The groundbreaking book The Empty Room: Understanding Sibling Loss was published in 2004. It’s a thoroughly engaging, journalistically complex, psychologically deep exploration of the impact of a sister’s or brother’s death on the remaining sibling—the first of it’s kind.
Author Elizabeth DeVita-Raeburn is the younger sister of the boy in the plastic bubble. Her older brother Ted died at age seventeen after spending eight years living with a rare autoimmune disease in a sealed off hospital room.
DeVita-Raeburn’s account of the burial:
A few days later, I find myself standing at the edge of his grave, trying to picture him, my best friend, the ringmaster of my life, lying in a gunmetal casket suspended by straps over a hole in the earth. I feel numb, incredulous. Will he be lonely? Scared? The fact that it will rain and snow on him makes me crazy.
I make a plan. I will crawl in with him. If I can’t get the casket open, I will throw myself in the hole after him. I don’t care about the dirt, the bugs, breathing. I don’t want him to be alone. I don’t want to be left alone. I don’t want to go on, brotherless. I don’t know how. I might as well go on headless. He is my geography, my map. I need him.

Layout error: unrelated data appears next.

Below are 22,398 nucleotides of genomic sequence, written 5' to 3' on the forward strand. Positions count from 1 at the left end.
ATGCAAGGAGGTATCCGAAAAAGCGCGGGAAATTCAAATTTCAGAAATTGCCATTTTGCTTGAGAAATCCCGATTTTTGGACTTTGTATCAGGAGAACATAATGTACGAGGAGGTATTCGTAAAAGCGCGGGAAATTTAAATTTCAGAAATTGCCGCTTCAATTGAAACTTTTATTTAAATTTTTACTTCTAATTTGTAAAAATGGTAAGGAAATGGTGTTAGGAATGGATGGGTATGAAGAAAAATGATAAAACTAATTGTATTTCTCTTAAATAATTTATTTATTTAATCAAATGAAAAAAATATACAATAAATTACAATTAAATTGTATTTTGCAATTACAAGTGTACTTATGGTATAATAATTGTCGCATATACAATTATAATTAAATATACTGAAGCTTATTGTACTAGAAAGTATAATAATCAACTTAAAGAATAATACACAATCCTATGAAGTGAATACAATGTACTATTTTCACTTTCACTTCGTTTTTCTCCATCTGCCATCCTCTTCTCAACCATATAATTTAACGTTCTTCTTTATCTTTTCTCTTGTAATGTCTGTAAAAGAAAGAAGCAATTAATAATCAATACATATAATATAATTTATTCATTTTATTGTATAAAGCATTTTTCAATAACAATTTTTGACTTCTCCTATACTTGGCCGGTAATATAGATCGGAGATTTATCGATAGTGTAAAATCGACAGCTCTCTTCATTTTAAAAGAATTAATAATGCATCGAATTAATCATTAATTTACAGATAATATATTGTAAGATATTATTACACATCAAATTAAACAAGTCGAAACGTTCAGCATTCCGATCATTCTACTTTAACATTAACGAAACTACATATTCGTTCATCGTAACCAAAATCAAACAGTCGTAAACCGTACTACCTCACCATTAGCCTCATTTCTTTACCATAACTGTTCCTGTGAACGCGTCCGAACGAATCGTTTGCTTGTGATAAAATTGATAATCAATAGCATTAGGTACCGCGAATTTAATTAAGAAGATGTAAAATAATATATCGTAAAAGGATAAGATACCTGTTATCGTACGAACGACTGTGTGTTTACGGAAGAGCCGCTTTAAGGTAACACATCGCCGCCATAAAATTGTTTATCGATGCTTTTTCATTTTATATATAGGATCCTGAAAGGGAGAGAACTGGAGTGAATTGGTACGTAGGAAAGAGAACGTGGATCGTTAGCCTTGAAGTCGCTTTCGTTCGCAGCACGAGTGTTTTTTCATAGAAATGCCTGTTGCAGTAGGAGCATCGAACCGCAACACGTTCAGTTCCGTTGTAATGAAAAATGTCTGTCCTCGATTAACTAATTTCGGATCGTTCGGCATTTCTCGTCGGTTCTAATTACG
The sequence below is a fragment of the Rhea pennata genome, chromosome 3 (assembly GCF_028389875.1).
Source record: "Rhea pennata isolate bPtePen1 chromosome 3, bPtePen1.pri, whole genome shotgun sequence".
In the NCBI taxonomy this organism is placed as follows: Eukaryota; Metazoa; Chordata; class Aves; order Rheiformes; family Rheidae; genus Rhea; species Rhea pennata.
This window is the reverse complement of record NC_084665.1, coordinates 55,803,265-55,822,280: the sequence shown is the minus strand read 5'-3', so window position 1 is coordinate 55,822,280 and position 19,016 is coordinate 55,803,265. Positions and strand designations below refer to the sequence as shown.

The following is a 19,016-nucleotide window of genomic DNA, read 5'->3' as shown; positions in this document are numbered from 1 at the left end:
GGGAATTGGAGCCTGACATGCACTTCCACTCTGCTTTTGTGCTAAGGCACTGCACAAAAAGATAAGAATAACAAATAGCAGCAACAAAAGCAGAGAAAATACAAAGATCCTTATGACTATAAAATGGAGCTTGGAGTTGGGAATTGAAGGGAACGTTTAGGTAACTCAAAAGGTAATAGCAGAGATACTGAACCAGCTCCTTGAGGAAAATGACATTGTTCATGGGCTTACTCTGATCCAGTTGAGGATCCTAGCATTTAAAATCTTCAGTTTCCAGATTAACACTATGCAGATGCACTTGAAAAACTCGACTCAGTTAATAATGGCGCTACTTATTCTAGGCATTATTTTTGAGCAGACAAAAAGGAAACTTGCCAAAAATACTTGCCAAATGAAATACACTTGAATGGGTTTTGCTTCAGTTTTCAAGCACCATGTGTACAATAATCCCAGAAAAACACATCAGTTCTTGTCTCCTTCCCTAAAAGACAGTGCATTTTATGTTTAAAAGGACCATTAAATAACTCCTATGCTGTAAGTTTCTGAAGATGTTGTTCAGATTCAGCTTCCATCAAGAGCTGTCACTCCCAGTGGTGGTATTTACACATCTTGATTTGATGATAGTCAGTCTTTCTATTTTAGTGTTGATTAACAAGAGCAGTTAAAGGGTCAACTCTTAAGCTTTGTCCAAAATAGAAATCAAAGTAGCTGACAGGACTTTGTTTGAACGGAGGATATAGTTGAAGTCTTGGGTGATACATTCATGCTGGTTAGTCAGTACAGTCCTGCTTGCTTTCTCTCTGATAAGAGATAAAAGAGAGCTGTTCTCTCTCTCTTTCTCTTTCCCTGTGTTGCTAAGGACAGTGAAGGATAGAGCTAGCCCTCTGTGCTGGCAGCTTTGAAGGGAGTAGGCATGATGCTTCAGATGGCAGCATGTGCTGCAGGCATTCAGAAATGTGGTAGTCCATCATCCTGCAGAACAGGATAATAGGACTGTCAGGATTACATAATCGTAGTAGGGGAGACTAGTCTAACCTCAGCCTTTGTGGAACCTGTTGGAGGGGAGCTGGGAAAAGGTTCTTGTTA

A woman, mercifully faceless now, separates herself from the lingering crowd, takes me by the arm, and leans in close enough to that I can smell her perfume, see the lipstick on her teeth. ‘You’ll have to be very good now,’ she whispers intently, sadly. ‘Your parents are going through a lot.’ Her hand is a pincer around my elbow. Her words are a jab from a sharp knife. They make me feel selfish, ashamed.
It turns out most bereaved siblings, even those who become so in adulthood, live out this scene or something similar. I don’t remember a specific moment in this vein, but I did carry precisely that feeling she describes with me into adulthood.
Before reading The Empty Room I couldn’t articulate how any of my current life related to the loss of my sister. DeVita-Raeburn opened the door for me as I’m sure she has for many others. She started a public conversation that I hope to continue with Peanut Gallery.